Season Summary: The Cobbled Classics are as treacherous as a Kung Fu villain, and even the biggest stars have hard lessons to learn. Last year fate picked up everyone in a Quick Step jersey and body-slammed over and over, for all 260km of Paris-Roubaix. This year the routine accordion-ing of the peloton in de Ronde, combined with a wayward bidon, took out Fabian Cancellara with extreme prejudice. Somewhere Roger De Vlaeminck was complaining that in his day people rode with quadruple fractures of the clavicle. Won, even. Back on Earth, if anyone was capable of this it would have been Cancellara, but reality says otherwise. Speculation is a poor substitute for results, but when Fabian goes down, we all suffer.
Pleasant Surprises: Cancellara's support crew wasn't too bad, in hindsight. Greg Rast was as good as advertised (13th in P-R); Bennati was in position for Gent-Wevelgem when his tire blew, and Tony Gallopin had the same good form/bad luck the last two weeks. Bodes well for next year.
Regrets: Choice of tires? Pressure? Whatever it was, the team spent waaaay too much time at the side of the road. Remember the time in E3 when Cancellara got decked while swapping wheels on top of the Kwaremont? Tire problem.
Needs for 2013: Better tires. Better luck. Maybe one more front-line lieutenant, preferably of the Stannard/Terpstra/I-might-win-if-you-let-me caliber.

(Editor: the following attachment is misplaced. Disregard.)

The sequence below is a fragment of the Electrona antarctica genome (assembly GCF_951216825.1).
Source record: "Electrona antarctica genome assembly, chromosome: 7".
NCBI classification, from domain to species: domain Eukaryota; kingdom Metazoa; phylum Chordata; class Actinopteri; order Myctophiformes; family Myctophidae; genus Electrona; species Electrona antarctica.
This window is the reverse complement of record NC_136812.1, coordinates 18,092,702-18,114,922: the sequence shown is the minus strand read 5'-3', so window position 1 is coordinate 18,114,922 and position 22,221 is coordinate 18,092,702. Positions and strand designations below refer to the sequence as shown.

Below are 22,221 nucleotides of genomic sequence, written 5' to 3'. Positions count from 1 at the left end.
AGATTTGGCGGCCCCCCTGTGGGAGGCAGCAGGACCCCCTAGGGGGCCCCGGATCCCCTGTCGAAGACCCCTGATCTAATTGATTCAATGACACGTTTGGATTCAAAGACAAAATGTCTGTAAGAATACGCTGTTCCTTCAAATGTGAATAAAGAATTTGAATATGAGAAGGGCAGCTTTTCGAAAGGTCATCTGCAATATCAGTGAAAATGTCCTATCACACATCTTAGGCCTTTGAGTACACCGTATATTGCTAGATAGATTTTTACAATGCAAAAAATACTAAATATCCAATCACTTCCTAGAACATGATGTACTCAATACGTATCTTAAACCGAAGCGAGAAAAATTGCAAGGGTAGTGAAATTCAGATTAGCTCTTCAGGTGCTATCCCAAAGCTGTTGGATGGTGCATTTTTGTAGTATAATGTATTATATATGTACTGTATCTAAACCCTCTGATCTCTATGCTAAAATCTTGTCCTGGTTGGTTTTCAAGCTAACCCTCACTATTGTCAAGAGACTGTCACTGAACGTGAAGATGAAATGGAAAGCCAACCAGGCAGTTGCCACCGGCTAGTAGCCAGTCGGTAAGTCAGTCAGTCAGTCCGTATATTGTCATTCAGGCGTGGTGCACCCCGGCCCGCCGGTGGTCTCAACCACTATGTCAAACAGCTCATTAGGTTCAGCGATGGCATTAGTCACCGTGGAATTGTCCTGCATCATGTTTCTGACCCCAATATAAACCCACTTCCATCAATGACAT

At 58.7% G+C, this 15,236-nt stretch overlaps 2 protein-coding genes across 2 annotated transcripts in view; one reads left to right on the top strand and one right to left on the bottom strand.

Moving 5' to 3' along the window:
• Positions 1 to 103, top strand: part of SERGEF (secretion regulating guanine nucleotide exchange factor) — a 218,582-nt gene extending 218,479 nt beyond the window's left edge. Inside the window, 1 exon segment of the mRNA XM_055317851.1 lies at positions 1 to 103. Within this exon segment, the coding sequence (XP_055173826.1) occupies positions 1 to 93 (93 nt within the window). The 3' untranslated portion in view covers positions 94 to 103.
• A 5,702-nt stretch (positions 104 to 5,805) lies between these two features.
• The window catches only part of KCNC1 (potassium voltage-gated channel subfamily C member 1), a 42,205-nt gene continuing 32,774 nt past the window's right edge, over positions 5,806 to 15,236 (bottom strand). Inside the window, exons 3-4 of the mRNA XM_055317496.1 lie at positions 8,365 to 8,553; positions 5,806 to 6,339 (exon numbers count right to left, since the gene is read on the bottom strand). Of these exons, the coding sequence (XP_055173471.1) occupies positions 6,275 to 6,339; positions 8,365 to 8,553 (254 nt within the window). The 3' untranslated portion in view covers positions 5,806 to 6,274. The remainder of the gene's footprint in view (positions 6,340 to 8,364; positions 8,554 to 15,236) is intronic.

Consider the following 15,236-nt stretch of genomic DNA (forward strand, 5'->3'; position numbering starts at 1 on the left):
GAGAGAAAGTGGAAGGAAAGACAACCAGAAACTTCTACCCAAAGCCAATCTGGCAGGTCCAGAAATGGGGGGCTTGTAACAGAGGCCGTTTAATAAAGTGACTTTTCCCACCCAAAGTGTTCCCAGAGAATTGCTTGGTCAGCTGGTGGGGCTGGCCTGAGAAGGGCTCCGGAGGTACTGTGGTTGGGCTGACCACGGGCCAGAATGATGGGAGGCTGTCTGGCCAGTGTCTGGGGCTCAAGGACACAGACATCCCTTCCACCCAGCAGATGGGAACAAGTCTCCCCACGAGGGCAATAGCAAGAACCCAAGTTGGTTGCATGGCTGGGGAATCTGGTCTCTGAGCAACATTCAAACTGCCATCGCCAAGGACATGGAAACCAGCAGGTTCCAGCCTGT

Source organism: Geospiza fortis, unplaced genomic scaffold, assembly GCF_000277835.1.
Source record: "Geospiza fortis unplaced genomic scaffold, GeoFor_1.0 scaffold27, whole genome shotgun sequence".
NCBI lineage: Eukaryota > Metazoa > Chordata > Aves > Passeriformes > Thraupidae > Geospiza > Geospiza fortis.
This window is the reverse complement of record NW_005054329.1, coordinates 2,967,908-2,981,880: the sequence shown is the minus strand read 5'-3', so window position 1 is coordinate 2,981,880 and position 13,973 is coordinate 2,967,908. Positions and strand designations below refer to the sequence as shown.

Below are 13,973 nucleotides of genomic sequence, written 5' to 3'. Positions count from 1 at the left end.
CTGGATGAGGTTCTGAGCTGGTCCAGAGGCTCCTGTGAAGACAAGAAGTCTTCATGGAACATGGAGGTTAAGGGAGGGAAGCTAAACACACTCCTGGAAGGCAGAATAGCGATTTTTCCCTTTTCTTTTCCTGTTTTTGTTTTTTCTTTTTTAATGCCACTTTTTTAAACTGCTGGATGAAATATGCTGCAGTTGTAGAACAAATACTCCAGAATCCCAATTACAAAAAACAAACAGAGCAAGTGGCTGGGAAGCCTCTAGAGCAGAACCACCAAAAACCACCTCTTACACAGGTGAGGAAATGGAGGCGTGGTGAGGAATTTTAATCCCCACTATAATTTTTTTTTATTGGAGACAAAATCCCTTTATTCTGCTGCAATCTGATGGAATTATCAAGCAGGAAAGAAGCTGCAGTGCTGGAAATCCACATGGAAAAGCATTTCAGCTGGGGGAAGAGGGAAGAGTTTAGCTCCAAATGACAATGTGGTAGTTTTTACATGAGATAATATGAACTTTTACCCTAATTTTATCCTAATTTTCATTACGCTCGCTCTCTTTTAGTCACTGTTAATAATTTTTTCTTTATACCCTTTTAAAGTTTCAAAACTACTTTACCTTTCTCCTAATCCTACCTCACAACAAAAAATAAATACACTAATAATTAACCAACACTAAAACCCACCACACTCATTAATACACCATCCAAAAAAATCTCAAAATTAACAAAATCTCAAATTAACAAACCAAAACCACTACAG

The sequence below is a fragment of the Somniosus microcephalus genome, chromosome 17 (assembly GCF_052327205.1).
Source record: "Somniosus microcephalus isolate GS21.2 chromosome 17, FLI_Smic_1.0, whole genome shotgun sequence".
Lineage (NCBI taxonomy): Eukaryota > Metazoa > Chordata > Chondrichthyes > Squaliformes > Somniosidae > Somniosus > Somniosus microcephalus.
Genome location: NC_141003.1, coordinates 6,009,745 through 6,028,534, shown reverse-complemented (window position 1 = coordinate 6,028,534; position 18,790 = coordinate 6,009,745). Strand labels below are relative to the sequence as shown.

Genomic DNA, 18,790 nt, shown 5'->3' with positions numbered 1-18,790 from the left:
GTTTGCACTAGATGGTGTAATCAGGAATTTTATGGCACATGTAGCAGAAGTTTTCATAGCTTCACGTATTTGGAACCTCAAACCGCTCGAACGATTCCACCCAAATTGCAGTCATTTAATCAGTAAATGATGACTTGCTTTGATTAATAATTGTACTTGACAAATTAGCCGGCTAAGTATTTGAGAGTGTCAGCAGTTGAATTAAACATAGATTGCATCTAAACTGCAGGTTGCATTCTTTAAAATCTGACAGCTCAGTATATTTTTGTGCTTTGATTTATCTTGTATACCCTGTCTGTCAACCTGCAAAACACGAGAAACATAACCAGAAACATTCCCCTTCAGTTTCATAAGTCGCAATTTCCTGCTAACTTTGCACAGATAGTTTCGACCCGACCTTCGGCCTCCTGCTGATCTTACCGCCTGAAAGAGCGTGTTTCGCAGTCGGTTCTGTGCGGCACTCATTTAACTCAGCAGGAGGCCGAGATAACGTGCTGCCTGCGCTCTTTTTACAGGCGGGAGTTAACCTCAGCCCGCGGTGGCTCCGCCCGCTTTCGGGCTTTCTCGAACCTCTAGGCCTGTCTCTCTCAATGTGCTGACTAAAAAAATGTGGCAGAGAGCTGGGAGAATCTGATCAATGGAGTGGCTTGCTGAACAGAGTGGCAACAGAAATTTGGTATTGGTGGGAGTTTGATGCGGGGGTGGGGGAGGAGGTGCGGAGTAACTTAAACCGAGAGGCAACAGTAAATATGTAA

Ranking History: 7, 3, 4, 6
Season Summary: Another team whose fortunes we've combed through pretty thoroughly, particularly because there has been little to say since the last power poll. Sep Vanmarcke was three-fifths of their season, with Farrar in Gent-Wevelgem and Van Summeren in Paris-Roubaix taking turns at the helm. Neither one found themselves in the right place at the right time, and SuperSep lost his cape with about 20km to go in de Ronde. It was always a squad with interesting potential, but there is a reason they weren't the focal point of conversation this year.
Pleasant Surprises: None, really, insofar as the things they did well were what you expected them to do well. I guess the closest thing to a surprise was that Summie was as strong as he was in Roubaix -- no fluke winner, remember? But even there I am having trouble feeling surprised. Farrar was 26th on Sunday, a sign that he might have a memorable day there before he's done.